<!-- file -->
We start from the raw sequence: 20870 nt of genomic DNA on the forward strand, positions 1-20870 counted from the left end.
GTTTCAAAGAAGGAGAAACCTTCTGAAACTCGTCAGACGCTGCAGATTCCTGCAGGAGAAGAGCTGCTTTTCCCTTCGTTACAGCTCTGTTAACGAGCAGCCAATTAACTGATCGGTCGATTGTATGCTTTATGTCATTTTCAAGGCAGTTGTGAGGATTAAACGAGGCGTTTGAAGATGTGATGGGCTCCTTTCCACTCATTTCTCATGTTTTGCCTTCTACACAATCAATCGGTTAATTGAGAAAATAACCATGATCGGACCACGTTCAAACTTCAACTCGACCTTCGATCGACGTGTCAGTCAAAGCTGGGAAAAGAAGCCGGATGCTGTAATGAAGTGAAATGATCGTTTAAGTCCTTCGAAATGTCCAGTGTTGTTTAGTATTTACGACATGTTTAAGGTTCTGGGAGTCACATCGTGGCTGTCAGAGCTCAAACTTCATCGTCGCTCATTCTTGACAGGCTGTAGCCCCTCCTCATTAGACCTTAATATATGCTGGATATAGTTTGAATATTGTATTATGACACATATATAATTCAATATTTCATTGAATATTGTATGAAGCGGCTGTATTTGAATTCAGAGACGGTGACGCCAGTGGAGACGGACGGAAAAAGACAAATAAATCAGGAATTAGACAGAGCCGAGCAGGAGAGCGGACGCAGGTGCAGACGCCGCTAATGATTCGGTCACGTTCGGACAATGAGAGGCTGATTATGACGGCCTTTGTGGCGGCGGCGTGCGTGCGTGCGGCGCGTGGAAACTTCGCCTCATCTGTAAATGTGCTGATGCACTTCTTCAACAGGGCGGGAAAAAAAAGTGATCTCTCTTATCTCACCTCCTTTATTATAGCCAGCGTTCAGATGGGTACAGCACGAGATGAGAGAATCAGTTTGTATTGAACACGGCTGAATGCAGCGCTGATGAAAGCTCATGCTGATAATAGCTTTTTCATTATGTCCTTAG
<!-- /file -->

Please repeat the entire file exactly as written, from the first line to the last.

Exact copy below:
We start from the raw sequence: 20870 nt of genomic DNA on the forward strand, positions 1-20870 counted from the left end.
GTTTCAAAGAAGGAGAAACCTTCTGAAACTCGTCAGACGCTGCAGATTCCTGCAGGAGAAGAGCTGCTTTTCCCTTCGTTACAGCTCTGTTAACGAGCAGCCAATTAACTGATCGGTCGATTGTATGCTTTATGTCATTTTCAAGGCAGTTGTGAGGATTAAACGAGGCGTTTGAAGATGTGATGGGCTCCTTTCCACTCATTTCTCATGTTTTGCCTTCTACACAATCAATCGGTTAATTGAGAAAATAACCATGATCGGACCACGTTCAAACTTCAACTCGACCTTCGATCGACGTGTCAGTCAAAGCTGGGAAAAGAAGCCGGATGCTGTAATGAAGTGAAATGATCGTTTAAGTCCTTCGAAATGTCCAGTGTTGTTTAGTATTTACGACATGTTTAAGGTTCTGGGAGTCACATCGTGGCTGTCAGAGCTCAAACTTCATCGTCGCTCATTCTTGACAGGCTGTAGCCCCTCCTCATTAGACCTTAATATATGCTGGATATAGTTTGAATATTGTATTATGACACATATATAATTCAATATTTCATTGAATATTGTATGAAGCGGCTGTATTTGAATTCAGAGACGGTGACGCCAGTGGAGACGGACGGAAAAAGACAAATAAATCAGGAATTAGACAGAGCCGAGCAGGAGAGCGGACGCAGGTGCAGACGCCGCTAATGATTCGGTCACGTTCGGACAATGAGAGGCTGATTATGACGGCCTTTGTGGCGGCGGCGTGCGTGCGTGCGGCGCGTGGAAACTTCGCCTCATCTGTAAATGTGCTGATGCACTTCTTCAACAGGGCGGGAAAAAAAAGTGATCTCTCTTATCTCACCTCCTTTATTATAGCCAGCGTTCAGATGGGTACAGCACGAGATGAGAGAATCAGTTTGTATTGAACACGGCTGAATGCAGCGCTGATGAAAGCTCATGCTGATAATAGCTTTTTCATTATGTCCTTAG